1.68 million new cancer cases are diagnosed each year in the United States. As of 2014, there are more than 14.5 million cancer survivors in the US. With the number of survivors continuously growing, there is an increasing need for resources and support to help them get back to everyday life and work after diagnosis and treatment.
The Intersection of Work and Cancer
Reports by the Centers for Disease Control and Prevention, the National Cancer Institute and the American Cancer Society estimate that the number of survivors (defined as anyone who has been diagnosed with cancer) will reach almost 18 million in the next decade. Men have slightly less than a one in two lifetime risk of developing cancer; for women, the risk is a little more than one in three. These numbers only validate what many of us already know to be true: These days you’re hard pressed to find someone who doesn’t have a cancer story, whether they were the one diagnosed, or a family member, spouse, friend, teacher, coworker, etc. Not only are more people being diagnosed with cancer, but more people are surviving and living long after.
As the number of cancer survivors continues to increase, the need for support around survivorship issues, such as working during and after treatment, is becoming more and more important. Here are some statistics that demonstrate just a few of the ways that cancer and work intersect today:
of people newly diagnosed in 2014 were of working age.1
Cancer survivors are more likely to be unemployed.2
of cancer survivors still report work limitations affected by cancer-related problems 1–5 years after diagnosis.3
cancer discrimination claims were received by the Equal Employment Opportunity Commission in 2016.
Cancer and Careers and Harris Interactive conducted a survey in 2015 to better understand the current needs of working people with cancer. The survey found that the majority of cancer survivors and people with cancer are eager to continue working but need support to balance their health and work demands. Findings from the survey help to illuminate the importance of supporting survivors in their workplaces:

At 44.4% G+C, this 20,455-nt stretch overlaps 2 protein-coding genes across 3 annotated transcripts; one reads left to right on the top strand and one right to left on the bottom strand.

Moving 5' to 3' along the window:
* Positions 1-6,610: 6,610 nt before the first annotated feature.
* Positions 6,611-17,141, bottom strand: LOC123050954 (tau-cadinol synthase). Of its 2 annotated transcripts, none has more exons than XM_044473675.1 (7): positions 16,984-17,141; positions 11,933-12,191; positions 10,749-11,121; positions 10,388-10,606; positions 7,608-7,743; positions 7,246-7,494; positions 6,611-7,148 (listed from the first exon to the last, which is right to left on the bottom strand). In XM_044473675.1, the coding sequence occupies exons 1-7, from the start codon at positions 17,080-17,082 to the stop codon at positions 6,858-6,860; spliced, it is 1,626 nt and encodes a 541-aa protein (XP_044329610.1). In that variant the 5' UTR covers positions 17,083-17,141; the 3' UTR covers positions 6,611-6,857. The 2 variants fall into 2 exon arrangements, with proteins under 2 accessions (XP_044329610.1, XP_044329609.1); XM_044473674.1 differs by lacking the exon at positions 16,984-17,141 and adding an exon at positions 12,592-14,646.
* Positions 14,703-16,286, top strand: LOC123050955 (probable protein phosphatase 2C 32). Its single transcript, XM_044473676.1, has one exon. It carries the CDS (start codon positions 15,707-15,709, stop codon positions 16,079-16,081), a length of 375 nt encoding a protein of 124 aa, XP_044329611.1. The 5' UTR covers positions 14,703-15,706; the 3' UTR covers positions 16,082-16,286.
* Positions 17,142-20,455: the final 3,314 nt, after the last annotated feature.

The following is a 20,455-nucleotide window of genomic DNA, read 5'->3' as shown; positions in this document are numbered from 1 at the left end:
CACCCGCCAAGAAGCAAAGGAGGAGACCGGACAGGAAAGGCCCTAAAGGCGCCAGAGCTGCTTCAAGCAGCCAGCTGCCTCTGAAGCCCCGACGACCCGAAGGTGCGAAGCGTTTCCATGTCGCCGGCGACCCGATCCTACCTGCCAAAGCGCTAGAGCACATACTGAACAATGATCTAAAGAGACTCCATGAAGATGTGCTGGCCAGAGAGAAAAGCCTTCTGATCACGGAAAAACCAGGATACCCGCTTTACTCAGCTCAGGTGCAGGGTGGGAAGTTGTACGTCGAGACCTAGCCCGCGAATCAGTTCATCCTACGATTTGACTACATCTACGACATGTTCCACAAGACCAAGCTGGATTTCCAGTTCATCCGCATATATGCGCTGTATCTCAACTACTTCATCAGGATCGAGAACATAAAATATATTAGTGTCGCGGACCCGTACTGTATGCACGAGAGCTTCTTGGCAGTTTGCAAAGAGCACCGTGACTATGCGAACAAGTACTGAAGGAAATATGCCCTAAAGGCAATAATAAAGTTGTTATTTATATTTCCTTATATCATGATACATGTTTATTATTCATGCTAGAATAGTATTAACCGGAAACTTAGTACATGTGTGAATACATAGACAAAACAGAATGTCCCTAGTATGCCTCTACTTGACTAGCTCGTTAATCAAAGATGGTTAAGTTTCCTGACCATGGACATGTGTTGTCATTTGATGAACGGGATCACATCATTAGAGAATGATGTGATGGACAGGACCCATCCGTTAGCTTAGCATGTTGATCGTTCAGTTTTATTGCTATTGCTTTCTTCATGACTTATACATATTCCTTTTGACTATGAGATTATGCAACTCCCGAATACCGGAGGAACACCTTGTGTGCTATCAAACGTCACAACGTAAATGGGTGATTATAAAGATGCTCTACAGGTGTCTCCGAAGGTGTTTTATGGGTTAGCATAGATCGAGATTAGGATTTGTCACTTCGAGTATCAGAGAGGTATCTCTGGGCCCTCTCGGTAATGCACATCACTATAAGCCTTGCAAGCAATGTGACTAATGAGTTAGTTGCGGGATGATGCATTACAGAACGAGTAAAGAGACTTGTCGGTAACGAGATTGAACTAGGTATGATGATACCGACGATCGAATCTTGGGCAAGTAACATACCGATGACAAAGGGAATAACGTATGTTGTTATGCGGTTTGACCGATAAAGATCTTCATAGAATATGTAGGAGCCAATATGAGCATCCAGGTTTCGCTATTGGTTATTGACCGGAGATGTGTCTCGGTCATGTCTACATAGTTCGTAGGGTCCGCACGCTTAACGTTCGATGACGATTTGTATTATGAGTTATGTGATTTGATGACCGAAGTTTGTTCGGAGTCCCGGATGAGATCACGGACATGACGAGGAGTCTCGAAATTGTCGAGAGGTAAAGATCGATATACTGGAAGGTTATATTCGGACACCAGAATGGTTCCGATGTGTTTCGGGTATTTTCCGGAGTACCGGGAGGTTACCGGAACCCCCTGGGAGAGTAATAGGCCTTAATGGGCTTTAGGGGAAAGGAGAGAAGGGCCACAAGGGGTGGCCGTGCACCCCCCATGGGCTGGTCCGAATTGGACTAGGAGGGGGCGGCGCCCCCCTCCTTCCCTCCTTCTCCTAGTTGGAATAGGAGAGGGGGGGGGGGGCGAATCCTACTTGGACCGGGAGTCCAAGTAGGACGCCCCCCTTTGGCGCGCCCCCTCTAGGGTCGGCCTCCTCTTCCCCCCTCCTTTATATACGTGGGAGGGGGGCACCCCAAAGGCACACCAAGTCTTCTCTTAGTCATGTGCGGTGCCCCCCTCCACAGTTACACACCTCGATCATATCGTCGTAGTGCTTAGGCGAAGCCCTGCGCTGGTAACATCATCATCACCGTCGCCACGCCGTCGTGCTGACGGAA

Top three reasons to continue working after a diagnosis
Need to work for financial reasons
Currently feel well enough
Want to keep things as normal as possible
of surveyed cancer survivors said that cancer recovery is aided by the routine nature of work
of survivors looking for a job feel prospective employers would treat them differently if they knew about their diagnosis.
In 2010 a Livestrong survey found that 98% of cancer survivors experienced the physical (i.e., pain), emotional (i.e., emotional distress) and practical (e.g., financial) concerns of post-treatment survivorship. Only 20% of survey respondents received help with their practical concerns. Support around these survivorship issues is essential in order for people to thrive in their lives and workplaces post treatment.
1 SEER Cancer Statistics Review, 1975–2012, National Cancer Institute. Bethesda, MD, http://seer.cancer.gov/csr/1975_2012/
2 JAMA. 2009;301(7):753-762. Doi.1001/jama.2009.187
3 de Moor, J. S. (2010), Work and Cancer Survivors. Edited by Michael Feuerstein. Springer, New York, 2009. No. of pages: 350. ISBN 978-0-387-72040-1. Psycho-Oncology, 19: 332–333. doi: 10.1002/pon.1634
4 ADA CHARGE DATA by IMPAIRMENTS/BASES - RECEIPTS FY 1997 - FY 2014. (n.d.). www.eeoc.gov/eeoc/statistics/enforcement/ada-receipts.cfm